With 174 maternal deaths per 100,000 live births and 28 newborn deaths per 1000 live births , India has one of the highest rates of maternal and infant mortality in the world.
Studies have shown that many deaths in the first month of life result from diseases and conditions that are preventable. One in five newborn deaths within first month of the birth, could be prevented by ensuring access to clean water and providing clean birthing environment . For example, sepsis, is one of the leading cause of infection in newborns, long-associated with poor hygiene at birth.
Burden of neonatal sepsis in India is enormous, hospital-based studies suggest an incidence of 30 per 1000 live births, while community-based studies indicate an incidence of 2.7-17 per cent of all live births.
Though the link between lack of safe water, sanitation and hygiene (WASH) and disease was made 150 years ago yet most of India's healthcare facilities don't have adequate WASH facilities. Almost 140,000 children under five die every year from causes linked to lack of clean water and adequate sanitation, and poor hygiene practices
In Sub-Saharan Africa and South Asia around one in five deaths in the first month of life are caused by sepsis, meningitis and tetanus. In those two regions in 2013 these infections together killed over 400,000 new babies. Of these, sepsis is the most dangerous, leading to 18-20% of neonatal deaths.
In those 80 countries with high neonatal mortality rates, which together account for nearly nine out of ten deaths globally, sepsis accounts for 40% of late neonatal deaths (those between seven and 27 days of life). To be able to infect a human being, bacteria need a transmission route – a way to pass from one human being to another. The transmission route for these three bacterial infections is strongly linked to unhygienic conditions and practices at birth. This is why it is so crucial for babies to be given a Healthy Start; beginning life in a hygienic setting and cared for safely.
Sepsis is an invasive infection normally caused by bacteria. The bacteria that cause neonatal sepsis are acquired shortly before, during, and after delivery. They can be obtained directly from mother's blood, skin, or birth canal before or during delivery, or from the environment during and after delivery. Clean water, safe sanitation and hygienic practices of healthcare staff and mothers in birth facilities can reduce the risk of infection in both cases. Clean delivery practices and handwashing during delivery, and handwashing by healthcare providers after delivery are necessary for reducing the risk of sepsis. Infections can also be easily transmitted if dirty implements are used to cut the umbilical cord, and by contaminated surfaces such as beds and other objects. A failure to make sure that a woman has a clean place to give birth, that a midwife, birth attendant or doctor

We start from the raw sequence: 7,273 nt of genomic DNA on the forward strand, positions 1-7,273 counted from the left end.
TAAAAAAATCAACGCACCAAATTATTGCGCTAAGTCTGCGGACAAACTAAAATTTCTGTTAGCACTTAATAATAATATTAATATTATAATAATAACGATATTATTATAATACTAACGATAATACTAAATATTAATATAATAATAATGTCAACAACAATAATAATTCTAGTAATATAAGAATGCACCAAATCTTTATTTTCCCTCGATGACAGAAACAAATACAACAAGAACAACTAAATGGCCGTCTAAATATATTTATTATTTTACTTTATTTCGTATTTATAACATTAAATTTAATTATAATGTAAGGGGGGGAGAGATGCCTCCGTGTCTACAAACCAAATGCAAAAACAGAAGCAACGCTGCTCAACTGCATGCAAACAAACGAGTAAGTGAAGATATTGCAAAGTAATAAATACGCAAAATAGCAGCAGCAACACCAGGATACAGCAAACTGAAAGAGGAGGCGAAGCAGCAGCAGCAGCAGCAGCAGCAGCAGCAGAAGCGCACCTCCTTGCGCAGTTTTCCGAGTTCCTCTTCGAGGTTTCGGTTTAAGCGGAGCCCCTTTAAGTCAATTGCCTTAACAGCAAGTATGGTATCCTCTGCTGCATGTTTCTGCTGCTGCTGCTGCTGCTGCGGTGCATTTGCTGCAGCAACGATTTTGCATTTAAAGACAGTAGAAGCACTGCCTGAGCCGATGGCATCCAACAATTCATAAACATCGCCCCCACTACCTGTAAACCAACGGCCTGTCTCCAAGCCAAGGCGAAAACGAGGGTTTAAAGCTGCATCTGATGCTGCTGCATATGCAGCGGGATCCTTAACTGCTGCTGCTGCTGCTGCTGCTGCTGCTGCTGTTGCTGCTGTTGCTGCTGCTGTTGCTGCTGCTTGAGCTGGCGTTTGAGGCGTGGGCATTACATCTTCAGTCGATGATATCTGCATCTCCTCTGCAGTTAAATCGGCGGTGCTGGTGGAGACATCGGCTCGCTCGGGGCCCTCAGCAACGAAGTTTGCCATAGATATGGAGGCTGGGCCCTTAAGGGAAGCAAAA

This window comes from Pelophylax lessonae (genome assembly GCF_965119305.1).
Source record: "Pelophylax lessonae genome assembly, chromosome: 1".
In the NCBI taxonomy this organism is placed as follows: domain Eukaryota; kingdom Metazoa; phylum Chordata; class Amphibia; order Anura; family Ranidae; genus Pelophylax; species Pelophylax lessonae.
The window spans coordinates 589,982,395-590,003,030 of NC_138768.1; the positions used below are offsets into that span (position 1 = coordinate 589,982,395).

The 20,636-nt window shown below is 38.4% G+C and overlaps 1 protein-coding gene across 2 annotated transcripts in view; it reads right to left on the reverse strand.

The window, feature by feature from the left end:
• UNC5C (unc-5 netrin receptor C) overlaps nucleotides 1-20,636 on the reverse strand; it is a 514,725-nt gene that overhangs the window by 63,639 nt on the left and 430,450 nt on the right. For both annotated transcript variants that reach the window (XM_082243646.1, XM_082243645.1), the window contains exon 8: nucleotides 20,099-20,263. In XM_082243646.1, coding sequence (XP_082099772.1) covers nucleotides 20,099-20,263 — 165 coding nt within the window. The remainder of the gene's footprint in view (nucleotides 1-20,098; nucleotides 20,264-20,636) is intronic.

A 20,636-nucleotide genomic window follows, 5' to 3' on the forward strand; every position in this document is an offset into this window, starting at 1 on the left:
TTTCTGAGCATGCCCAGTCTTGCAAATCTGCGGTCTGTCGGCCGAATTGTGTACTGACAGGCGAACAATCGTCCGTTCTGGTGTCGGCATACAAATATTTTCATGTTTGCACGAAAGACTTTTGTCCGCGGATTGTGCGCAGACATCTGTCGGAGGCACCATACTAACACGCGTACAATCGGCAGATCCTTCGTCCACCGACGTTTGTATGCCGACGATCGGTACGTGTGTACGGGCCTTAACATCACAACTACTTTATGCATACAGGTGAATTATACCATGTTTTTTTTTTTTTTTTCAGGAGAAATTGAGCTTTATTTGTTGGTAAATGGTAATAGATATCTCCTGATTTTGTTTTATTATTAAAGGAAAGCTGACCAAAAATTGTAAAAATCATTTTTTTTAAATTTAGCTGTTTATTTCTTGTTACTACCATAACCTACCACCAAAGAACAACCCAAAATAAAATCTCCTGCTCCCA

has clean hands when helping her deliver and that the blade which separates the child from his mother by cutting the umbilical cord is clean puts a baby at risk of contracting sepsis.
With no readily available source of clean water to clean the wards or hands, healthcare facilities can become harbours for dangerous bacteria with health workers unknowingly transmitting disease from one patient to the next. A review in 2011 of healthcare acquired
infections showed that in some developing countries up to one in every two patients (45.6%) left hospital with an infection they had not had on arrival.
In most countries, the current approach towards infections in babies is focused on treatment with antibiotics, rather than preventing infections occurring in the first instance.
Recent efforts to improve maternal and newborn health have tended to overlook the importance of giving a baby a healthy start in life, focusing instead on increasing the number of skilled attendants or emergency obstetric care.
WaterAid wants everyone, everywhere to have access to clean water, sanitation and hygiene by 2030. For the world to achieve this goal, WaterAid believes that all healthcare facilities must be equipped with water and sanitation facilities as a matter of urgency, and health systems must be held to account for ensuring these standards are met.
Everyone must work together to ensure that the most vulnerable members of society do not have their life expectancy reduced to mere weeks, just because there is no clean water in which to bathe them or soap to clean the hands of their carers. At every level of the health service, from individual health workers through to hospital managers, Ministry of Health officials and ministers, and international health organisations, there must be individual and collective accountability for maintaining hygienic conditions in health centres. Efforts to prevent and control infections must be placed at the heart of efforts for overall provision of quality healthcare.
WaterAid will increase access to WASH secure services in healthcare in India.
In particular, WaterAid will aim to increasing access to WASH services in healthcare from an average of about 25 % to 100 % in at least half of the 32 districts in which it works, and aim to contribute to an overall increase in WASH access across India by 2020.
Change the narrative on health
Contribute to changing the perceived narrative on priority health interventions amongst health decision makers and other stakeholders by: